In 1825-7 Folly Bridge was rebuilt at a cost over £19,000. A toll house on the Abingdon Road collected tolls to pay for the building of the new bridge. It was on the eastern side of the road, just north of Eastwyke Farm (i.e. opposite where the Hinksey Park children's play area is now).

Toll house Folly Bridge 1844

In 1844 a new toll gate was built on Folly Bridge itself, with this toll house beside it, to intercept people travelling to and from the new Great Western Railway station in Grandpont. The toll house was designed by the architect James Gardiner and cost £320 to build. Plans of it (drawn later) can be seen here.

By September 1850 the debt incurred in rebuilding the bridge had been paid off and early one morning the gate was ceremonially fastened back for the last time. The gate disappeared, but the toll house was later used by Harris & Son, the boat builders, as a punt hire office, and by Nelson's Stores, a confectioner and tobacconist. More recently it was occupied by a general shop.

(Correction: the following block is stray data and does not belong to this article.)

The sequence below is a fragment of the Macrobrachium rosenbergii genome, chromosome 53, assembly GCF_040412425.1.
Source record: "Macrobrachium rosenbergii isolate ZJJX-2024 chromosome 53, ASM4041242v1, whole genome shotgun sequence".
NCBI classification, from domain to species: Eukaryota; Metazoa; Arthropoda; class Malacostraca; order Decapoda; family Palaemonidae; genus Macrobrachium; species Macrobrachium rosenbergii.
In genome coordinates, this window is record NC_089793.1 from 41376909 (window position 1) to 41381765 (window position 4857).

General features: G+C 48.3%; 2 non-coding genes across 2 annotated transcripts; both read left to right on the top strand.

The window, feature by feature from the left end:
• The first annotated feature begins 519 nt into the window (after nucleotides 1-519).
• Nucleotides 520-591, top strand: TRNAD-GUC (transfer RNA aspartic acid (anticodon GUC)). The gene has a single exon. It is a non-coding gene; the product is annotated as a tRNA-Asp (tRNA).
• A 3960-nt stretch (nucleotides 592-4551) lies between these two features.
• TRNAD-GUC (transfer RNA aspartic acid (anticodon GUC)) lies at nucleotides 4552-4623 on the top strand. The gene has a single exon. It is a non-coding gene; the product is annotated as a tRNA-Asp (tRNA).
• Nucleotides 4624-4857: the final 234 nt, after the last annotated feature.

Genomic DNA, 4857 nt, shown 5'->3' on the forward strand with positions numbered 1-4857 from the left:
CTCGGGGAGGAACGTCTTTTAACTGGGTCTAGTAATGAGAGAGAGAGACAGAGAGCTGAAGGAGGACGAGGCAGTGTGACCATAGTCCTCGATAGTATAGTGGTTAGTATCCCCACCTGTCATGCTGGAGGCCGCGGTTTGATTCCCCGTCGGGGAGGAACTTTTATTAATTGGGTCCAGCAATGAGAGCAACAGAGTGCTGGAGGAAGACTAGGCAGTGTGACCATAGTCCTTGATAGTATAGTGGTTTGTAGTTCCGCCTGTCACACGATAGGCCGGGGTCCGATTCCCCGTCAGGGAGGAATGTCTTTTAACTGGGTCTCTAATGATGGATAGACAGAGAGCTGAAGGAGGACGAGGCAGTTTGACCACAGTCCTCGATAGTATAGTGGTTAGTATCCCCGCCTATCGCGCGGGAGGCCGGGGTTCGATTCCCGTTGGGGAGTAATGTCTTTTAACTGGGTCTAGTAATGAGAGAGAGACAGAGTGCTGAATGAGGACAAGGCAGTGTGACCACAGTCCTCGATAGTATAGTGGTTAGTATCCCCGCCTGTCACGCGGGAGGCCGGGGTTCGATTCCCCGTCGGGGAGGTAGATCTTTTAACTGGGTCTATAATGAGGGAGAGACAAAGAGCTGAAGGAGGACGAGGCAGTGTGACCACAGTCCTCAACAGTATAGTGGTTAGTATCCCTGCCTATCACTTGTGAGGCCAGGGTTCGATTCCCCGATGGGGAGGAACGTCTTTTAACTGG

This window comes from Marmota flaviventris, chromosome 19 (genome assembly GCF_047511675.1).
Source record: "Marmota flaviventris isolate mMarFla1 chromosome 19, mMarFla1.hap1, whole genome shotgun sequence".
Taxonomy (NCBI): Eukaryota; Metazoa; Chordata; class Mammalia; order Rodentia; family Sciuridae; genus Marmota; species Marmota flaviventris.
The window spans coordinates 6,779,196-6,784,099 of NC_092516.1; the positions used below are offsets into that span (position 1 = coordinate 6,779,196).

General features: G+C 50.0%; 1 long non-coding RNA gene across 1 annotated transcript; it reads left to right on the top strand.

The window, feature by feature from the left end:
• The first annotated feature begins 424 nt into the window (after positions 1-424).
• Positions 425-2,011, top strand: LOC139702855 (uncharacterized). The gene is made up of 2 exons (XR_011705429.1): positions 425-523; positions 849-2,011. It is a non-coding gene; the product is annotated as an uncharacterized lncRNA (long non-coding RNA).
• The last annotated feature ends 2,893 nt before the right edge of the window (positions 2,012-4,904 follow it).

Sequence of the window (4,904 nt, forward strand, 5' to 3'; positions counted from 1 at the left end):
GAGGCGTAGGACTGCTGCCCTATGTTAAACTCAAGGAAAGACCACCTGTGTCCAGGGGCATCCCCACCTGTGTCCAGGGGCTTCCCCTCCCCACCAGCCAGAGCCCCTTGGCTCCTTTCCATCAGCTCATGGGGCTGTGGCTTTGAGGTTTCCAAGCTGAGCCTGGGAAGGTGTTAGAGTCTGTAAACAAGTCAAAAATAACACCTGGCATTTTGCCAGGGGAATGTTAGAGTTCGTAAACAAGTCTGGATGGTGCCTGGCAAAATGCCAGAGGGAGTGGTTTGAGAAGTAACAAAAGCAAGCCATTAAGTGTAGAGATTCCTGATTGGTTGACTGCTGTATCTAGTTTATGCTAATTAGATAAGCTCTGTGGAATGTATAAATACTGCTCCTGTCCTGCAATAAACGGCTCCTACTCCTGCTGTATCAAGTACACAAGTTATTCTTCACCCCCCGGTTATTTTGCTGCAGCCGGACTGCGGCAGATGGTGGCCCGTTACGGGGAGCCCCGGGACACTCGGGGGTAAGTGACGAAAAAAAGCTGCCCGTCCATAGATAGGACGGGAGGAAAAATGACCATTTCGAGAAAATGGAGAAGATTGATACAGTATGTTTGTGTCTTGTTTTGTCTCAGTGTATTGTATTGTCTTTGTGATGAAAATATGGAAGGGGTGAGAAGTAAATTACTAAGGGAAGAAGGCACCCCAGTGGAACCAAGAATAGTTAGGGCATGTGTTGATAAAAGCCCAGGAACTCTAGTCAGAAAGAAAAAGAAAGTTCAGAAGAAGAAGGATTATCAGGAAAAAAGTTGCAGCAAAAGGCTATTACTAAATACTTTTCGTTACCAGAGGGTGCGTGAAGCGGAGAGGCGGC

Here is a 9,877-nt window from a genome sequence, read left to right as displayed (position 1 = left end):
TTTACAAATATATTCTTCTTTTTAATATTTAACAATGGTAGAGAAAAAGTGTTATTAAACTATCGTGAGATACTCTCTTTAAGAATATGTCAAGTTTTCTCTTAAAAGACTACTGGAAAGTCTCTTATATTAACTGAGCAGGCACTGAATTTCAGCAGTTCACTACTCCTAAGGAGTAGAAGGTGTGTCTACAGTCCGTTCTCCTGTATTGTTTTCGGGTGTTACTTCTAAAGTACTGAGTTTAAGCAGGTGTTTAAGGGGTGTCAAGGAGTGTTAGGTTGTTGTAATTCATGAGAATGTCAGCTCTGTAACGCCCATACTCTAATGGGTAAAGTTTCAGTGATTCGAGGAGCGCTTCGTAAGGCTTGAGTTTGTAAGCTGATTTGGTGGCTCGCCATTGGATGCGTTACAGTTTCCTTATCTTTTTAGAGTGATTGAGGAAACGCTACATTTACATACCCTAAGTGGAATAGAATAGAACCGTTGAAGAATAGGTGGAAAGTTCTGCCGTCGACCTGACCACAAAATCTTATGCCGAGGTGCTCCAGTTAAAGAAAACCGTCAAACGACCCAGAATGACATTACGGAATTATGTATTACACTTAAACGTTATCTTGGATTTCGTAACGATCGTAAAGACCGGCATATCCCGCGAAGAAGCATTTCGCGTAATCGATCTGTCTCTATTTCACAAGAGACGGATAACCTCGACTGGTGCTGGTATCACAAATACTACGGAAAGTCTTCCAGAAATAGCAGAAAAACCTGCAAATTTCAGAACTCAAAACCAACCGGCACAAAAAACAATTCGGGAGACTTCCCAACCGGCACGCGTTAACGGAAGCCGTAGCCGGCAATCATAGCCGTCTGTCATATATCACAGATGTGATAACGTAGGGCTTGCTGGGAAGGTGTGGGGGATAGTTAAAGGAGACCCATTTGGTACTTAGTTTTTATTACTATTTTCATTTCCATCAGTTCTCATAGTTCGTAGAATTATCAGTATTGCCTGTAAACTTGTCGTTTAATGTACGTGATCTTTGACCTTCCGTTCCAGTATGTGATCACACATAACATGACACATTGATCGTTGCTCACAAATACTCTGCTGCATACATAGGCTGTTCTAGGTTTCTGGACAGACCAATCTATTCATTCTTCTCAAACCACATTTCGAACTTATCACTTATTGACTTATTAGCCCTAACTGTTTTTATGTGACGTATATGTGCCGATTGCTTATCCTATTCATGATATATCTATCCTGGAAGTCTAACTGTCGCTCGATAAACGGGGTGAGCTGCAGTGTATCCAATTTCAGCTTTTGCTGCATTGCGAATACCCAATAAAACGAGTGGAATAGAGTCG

Plans of the toll house on Folly Bridge, from the 'Vellum Book' (Schedule of the property of the city of Oxford), p.231, © Oxfordshire History Centre. (Click image to close)

[Folly Bridge toll house plans]

Map accompanying Daniel Trinder's Award 1844, drawn up to show the proposed route of the Great Western Railway as it approached Oxford, just to the west of the Abingdon Road [east is at the top]. The toll house can be seen on the eastern side of the Abingdon Road (which runs left to right across the top if the image). On the opposite side of the road, land owned by University College is now partly occupied by Hinksey Park children's play area. Image © The Oxfordshire History Centre. (Click image to close)

[Map accompanying Daniel Trinders Award 1844]